If policymakers take their foot off the gas, it could “lead to a weak recovery, creating unnecessary hardship for households and businesses,” Powell said. He also mentioned that it could slow an economic rebound that has progressed more quickly than expected.

“By contrast, the risks of overdoing it seem, for now, to be smaller,” Powell said while talking with the National Association for Business Economics. “Even if policy actions ultimately prove to be greater than needed, they will not go to waste. The recovery will be stronger and move faster if monetary policy and fiscal policy continue to work side by side to provide support to the economy until it is clearly out of the woods.”

Powell on Fiscal Measures

Powell praised lawmakers for their quick response with fiscal measures in March and April. He said they were “by far the largest and most innovative fiscal response to an economic crisis since the Great Depression.”

He cautioned that pulling back on both fiscal and monetary stimulus could increase the risk of an economic slowdown. This slowing down would become completely different from the one caused by the coronavirus this spring. It’s also one would be much harder to recover from.

Additionally, he said that when “weakness feeds on weakness” signals the creation of this type of slowdown. This creation can occur when the economy slips into recession. It also kicks off a cycle where layoffs lead to lower consumer demand and thus more layoffs.

He added that targeted help should be provided for businesses hit hardest by the pandemic. He also mentioned that the “right thing to do and the smart thing to do” is to continue financial support for workers whose jobs may never return.

Powell mentioned the disproportionate impact the economic downturn had on those at the lower end of the socioeconomic ladder. He said employment rates for the lowest rung of the wage distribution scale is still 21% below its February level. Meanwhile, workers who receive higher wages have only seen a 4% dip in the employment rate.

“A long period of unnecessarily slow progress could continue to exacerbate existing disparities in our economy. That would be tragic, especially in light of our country’s progress on these issues in the years leading up to the pandemic,” Powell said.

Interesting Takeaways

Two interesting notes from Powell’s talk:

During a question and answer session, Powell said now is “not the time” to worry about getting the federal budget deficit back on a sustainable path.

Someone also asked Powell if he felt worried about a spike in inflation. To this, he said disinflationary pressures persist all around the world.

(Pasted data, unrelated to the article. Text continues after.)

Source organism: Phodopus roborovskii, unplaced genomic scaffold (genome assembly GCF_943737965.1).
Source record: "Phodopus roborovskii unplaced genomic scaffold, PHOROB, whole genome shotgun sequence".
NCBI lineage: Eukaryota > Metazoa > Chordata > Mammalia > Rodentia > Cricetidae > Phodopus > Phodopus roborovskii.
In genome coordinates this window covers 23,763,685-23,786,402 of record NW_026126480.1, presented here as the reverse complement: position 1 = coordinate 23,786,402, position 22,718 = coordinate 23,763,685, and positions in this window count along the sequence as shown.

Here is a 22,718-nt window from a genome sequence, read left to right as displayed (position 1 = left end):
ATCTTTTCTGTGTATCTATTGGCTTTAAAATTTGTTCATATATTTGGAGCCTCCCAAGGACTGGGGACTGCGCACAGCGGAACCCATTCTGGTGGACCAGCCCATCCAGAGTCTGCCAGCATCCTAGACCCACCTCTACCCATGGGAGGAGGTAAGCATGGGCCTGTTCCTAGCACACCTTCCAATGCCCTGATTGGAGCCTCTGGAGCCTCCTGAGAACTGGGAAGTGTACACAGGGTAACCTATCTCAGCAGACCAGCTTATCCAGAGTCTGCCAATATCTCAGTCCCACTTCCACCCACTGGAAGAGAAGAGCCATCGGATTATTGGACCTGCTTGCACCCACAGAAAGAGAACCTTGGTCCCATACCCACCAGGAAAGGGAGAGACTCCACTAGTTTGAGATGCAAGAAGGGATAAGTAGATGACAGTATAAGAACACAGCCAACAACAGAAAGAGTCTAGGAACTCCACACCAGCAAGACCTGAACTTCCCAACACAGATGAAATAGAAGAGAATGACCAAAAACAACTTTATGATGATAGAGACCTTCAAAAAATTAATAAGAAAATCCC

“We are still seeing downward pressure on inflation and I think it’s appropriate for central banks and certainly the Fed to take that into account,” he said.

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Fed President: Low Interest Rates Push Investors To Take On More Risk

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Fed President: Low Interest Rates Push Investors To Take On More Risk

If you are looking to buy a house, refinance your current mortgage, or make any big ticket purchases, it looks like you’ve got quite some time to borrow money at historically low interest rates.

That’s according to Dallas Federal Reserve President Robert Kaplan. During a CNBC interview, he said the central bank will keep interest rates at near-zero for at least the next three years. This comes as the US economy continues to climb out of the hole created by the coronavirus pandemic.

“I think we’re going to need to keep the Fed funds rate at zero … for the next probably 2½ to three years years,” Kaplan said in the interview. “It could be that long until we get on track, to have weathered the crisis and are on track to meet our full employment and price stability goals.”

Reason for Kaplan’s Vote

During the last FOMC meeting, Kaplan was one of two committee members to vote against the policy action. However, he said during his interview that he made that vote because he wants the central bank to have flexibility. He said he did not want it to commit to a specific timeframe.

“My dissent is about making commitments beyond that point. I think beyond that point, I’d rather see us keep some flexibility,” Kaplan said.

He added that they may keep interest rates low beyond the point that they would have raised them in the past. This may happen with the new inflation targets set out by the Fed.

“I don’t know if that’s going to be appropriate. Historically, it wouldn’t have been. With the new framework and our inflation targets, I think we’re going to be more accommodative than we have been in the past, but I don’t know if we want to be committing to keeping rates at zero until we meet these targets.”

On Low Interest Rates

He also explained his concern with low interest rates for such a long period of time. Kaplan said investors starved for interest income are forced further out on the risk curve to meet their needs.

“I’m generally worried that if we keep rates at zero longer than we have to, that it forces people out onto the risk curve and they’ve got to take on more risk, you can’t have money in savings, you can’t have money in bonds by and large, especially in shorter bonds. And I think we saw a little bit of this in March, in that some of the selloff in March was COVID related and lockdown related, but part of it was forced selling in risk markets because people had too much risk on. And that’s what happens and that’s the danger if you go for a prolonged period of time and you get excess risk taking, when the markets do go down, it can be more severe and destabilizing.”

Coping With a Crisis

He said we need what the Fed currently does with interest rates and asset-buying because of the crisis. However, the Fed can only do so much and things could turn for the worse without more stimulus.

“Obviously, we’re doing extraordinary actions, not just the Fed funds rate but also what we’re doing with the 13(3) programs and asset-buying, but we need to because it’s a crisis,” Kaplan said. Here he was referring to the emergency lending enabled under the 13(3) powers of the Federal Reserve Act.

“One of the unusual things about this pandemic has been consumer income and consumer spending has stayed resilient, and a big reason why is fiscal support,” Kaplan said. “I think it would create downside risk if we weren’t going to get that fiscal support.”